Factbox: Who is Alexei Navalny and what does he say of Russia, Putin and death?

Updated: Apr 13, 2023, 11:46 UTC

By Guy Faulconbridge MOSCOW (Reuters) - Russia's most prominent opposition leader Alexei Navalny has lost 8 kg in jail and is suffering an illness that could be some sort of slow acting poison, his spokeswoman said.

Russian opposition politician Alexei Navalny is pictured in 2020 in Moscow

By Guy Faulconbridge

MOSCOW (Reuters) – Russia’s most prominent opposition leader Alexei Navalny has lost 8 kg in jail and is suffering an illness that could be some sort of slow acting poison, his spokeswoman said.

Who is Navalny?

Opposition leader

Navalny is by far the most prominent politician among Russia’s splintered opposition.

Supporters cast him as a Russian version of South Africa’s Nelson Mandela who will one day be freed from jail to lead the country.

He earned admiration from many within Russian opposition circles for voluntarily returning to Russia in 2021 from Germany where he underwent treatment for what Western laboratory tests showed was an attempt to poison him with a nerve agent in Siberia.

Rise to prominence

A former lawyer, Navalny rose to prominence with blogs which exposed what he said was vast corruption across the Russian elite. He says Russia is ruled by “crooks and thieves”.

He participated in Russian nationalist marches in the 2000s. Calls for restrictions on immigration and criticism over what some viewed as his overly nationalist views prompted his expulsion from the liberal Yabloko opposition party in 2007.

He lampooned President Vladimir Putin’s elite and exposed some of the opulence of the lifestyles of senior officials, using the internet and even drones to illustrate what he said was their vast holdings and luxury property.

When demonstrations against Putin flared in December 2011, after an election tainted by fraud accusations, he was one of the first protest leaders arrested.

Navalny has long forecast Russia could face seismic political turmoil, including revolution, because he says Putin has built a brittle system of personal rule that is reliant on sycophancy and corruption.

What does the kremlin say?

The Kremlin has dismissed Navalny’s claims of vast corruption and Putin’s personal wealth. Navalny’s movement is outlawed and most of his senior allies have fled Russia and now live in Europe.

Russian officials cast Navalny as an extremist who is a puppet of the U.S. CIA intelligence agency which they say is intent on trying to sow the seeds of revolution to weaken Russian and make it a client state of the West.

Navalny has been detained countless times for organising public rallies, and prosecuted repeatedly on charges including corruption, embezzlement and fraud. He says the accusations and convictions are politically motivated.


In August 2020, Navalny fell ill on a flight from Tomsk, in Siberia, to Moscow. The pilot made an emergency landing, saving his life, and Navalny was flown to Berlin, where he was treated for the effects of a neurotoxin that German military tests showed to be Novichok, a poison developed in the Soviet Union.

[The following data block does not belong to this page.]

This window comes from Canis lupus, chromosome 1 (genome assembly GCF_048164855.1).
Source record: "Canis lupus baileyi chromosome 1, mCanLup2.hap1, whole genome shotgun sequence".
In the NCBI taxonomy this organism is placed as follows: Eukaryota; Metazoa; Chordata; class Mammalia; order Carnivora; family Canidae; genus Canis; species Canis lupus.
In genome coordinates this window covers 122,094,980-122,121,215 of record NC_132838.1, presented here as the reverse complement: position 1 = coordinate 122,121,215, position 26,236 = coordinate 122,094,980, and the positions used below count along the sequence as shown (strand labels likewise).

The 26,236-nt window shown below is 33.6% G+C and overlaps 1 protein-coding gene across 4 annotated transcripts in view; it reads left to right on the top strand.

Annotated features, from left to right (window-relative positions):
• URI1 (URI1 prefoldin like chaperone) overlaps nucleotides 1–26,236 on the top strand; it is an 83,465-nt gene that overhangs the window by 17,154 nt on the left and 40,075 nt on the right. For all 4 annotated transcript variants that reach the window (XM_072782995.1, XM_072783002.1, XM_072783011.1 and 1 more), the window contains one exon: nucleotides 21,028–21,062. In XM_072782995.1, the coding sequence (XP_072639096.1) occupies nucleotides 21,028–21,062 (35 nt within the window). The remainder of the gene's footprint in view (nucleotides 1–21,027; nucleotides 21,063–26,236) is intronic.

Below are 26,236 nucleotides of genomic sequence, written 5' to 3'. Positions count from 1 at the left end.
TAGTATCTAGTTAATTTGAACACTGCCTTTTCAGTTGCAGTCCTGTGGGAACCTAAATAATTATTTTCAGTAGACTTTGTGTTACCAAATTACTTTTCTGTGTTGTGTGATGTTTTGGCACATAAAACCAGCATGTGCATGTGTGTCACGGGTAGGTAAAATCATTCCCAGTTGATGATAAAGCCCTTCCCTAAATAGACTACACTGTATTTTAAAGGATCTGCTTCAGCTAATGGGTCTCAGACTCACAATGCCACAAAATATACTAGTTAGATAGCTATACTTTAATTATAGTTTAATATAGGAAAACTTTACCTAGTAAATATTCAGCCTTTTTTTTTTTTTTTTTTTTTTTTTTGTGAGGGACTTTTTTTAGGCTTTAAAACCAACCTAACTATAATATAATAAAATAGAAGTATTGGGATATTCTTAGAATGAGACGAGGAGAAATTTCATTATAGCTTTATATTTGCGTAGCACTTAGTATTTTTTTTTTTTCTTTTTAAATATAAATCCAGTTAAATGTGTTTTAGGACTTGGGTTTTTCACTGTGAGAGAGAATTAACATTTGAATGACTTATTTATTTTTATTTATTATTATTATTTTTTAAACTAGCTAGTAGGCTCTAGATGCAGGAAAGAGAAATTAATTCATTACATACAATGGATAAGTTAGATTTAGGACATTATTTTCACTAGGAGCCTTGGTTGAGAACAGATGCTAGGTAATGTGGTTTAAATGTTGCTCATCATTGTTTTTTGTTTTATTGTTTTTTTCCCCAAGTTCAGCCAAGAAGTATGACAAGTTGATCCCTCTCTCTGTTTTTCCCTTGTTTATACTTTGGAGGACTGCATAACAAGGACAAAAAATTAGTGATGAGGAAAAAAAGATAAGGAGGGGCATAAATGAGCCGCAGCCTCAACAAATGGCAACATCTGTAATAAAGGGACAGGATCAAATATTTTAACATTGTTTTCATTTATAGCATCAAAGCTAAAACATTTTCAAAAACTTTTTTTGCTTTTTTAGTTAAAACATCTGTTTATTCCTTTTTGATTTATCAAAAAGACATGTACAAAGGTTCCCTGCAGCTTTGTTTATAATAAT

A joint media investigation said it had identified a team of assassins from Russia’s FSB security service. Putin dismissed the investigation as a smear, saying: “If someone had wanted to poison him, they would have finished him off.”


Navalny, 46, is married to Yulia. They have a daughter, Darya, who is a student at Stanford University in the U.S., and a son, Zakhar, who is at school.



“This is a stupid war which your Putin started,” Navalny told an appeal court in Moscow via video link from a corrective penal colony in 2022. “This war was built on lies.”

“One madman has got his claws into Ukraine and I do not know what he wants to do with it – this crazy thief.”


“Corruption is the foundation of contemporary Russia, it is the foundation of Mr. Putin’s political power,” Navalny told Reuters in an interview in 2011.


“Once the great Russian writer Leo Tolstoy described the structure of power in Russia: ‘the villains who robbed their own people got together, recruited soldiers and judges to guard their orgy, and now they’re having a feast’. This brilliant phrase precisely describes what is happing in our country.”


“Why should I be afraid?” he said in 2011 when asked about the dangers of challenging the Kremlin.

When asked by Reuters about his ambition, he winced but his eyes twinkled: “I would like to be president, but there are no elections in Russia.”


“If they decide to kill me then it means we are incredibly strong and we need to use that power and not give up,” he told CNN. “We don’t realise how strong we actually are.”

(Reporting by Guy Faulconbridge; Editing by Andrew Cawthorne)

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